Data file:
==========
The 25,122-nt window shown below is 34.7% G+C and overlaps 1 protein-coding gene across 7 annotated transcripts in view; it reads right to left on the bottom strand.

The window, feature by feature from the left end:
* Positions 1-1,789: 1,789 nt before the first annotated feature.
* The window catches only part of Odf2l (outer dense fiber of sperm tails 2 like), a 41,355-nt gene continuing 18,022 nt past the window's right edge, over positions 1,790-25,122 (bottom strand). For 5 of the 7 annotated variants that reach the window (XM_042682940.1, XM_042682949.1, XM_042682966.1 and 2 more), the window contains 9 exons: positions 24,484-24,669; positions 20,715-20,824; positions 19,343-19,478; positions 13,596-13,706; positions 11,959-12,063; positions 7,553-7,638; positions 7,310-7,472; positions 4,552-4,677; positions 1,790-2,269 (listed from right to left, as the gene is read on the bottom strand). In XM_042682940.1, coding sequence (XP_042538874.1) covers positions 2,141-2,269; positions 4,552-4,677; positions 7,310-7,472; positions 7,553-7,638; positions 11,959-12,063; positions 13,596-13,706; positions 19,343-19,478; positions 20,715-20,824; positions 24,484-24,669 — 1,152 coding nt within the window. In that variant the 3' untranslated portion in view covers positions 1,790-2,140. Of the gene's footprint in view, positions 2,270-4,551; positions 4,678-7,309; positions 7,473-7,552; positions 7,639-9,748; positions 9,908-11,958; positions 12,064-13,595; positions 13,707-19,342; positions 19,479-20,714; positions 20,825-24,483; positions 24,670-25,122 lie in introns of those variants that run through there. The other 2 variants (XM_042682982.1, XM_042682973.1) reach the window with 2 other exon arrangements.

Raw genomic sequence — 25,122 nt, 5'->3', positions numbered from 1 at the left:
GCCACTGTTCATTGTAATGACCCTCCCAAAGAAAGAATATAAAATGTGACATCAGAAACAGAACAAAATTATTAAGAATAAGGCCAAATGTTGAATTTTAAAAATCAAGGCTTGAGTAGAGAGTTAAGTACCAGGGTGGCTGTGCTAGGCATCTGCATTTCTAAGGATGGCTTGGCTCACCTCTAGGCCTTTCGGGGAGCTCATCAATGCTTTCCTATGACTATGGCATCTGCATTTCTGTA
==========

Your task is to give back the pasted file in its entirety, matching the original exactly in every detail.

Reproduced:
The 25,122-nt window shown below is 34.7% G+C and overlaps 1 protein-coding gene across 7 annotated transcripts in view; it reads right to left on the bottom strand.

The window, feature by feature from the left end:
* Positions 1-1,789: 1,789 nt before the first annotated feature.
* The window catches only part of Odf2l (outer dense fiber of sperm tails 2 like), a 41,355-nt gene continuing 18,022 nt past the window's right edge, over positions 1,790-25,122 (bottom strand). For 5 of the 7 annotated variants that reach the window (XM_042682940.1, XM_042682949.1, XM_042682966.1 and 2 more), the window contains 9 exons: positions 24,484-24,669; positions 20,715-20,824; positions 19,343-19,478; positions 13,596-13,706; positions 11,959-12,063; positions 7,553-7,638; positions 7,310-7,472; positions 4,552-4,677; positions 1,790-2,269 (listed from right to left, as the gene is read on the bottom strand). In XM_042682940.1, coding sequence (XP_042538874.1) covers positions 2,141-2,269; positions 4,552-4,677; positions 7,310-7,472; positions 7,553-7,638; positions 11,959-12,063; positions 13,596-13,706; positions 19,343-19,478; positions 20,715-20,824; positions 24,484-24,669 — 1,152 coding nt within the window. In that variant the 3' untranslated portion in view covers positions 1,790-2,140. Of the gene's footprint in view, positions 2,270-4,551; positions 4,678-7,309; positions 7,473-7,552; positions 7,639-9,748; positions 9,908-11,958; positions 12,064-13,595; positions 13,707-19,342; positions 19,479-20,714; positions 20,825-24,483; positions 24,670-25,122 lie in introns of those variants that run through there. The other 2 variants (XM_042682982.1, XM_042682973.1) reach the window with 2 other exon arrangements.

Raw genomic sequence — 25,122 nt, 5'->3', positions numbered from 1 at the left:
GCCACTGTTCATTGTAATGACCCTCCCAAAGAAAGAATATAAAATGTGACATCAGAAACAGAACAAAATTATTAAGAATAAGGCCAAATGTTGAATTTTAAAAATCAAGGCTTGAGTAGAGAGTTAAGTACCAGGGTGGCTGTGCTAGGCATCTGCATTTCTAAGGATGGCTTGGCTCACCTCTAGGCCTTTCGGGGAGCTCATCAATGCTTTCCTATGACTATGGCATCTGCATTTCTGTA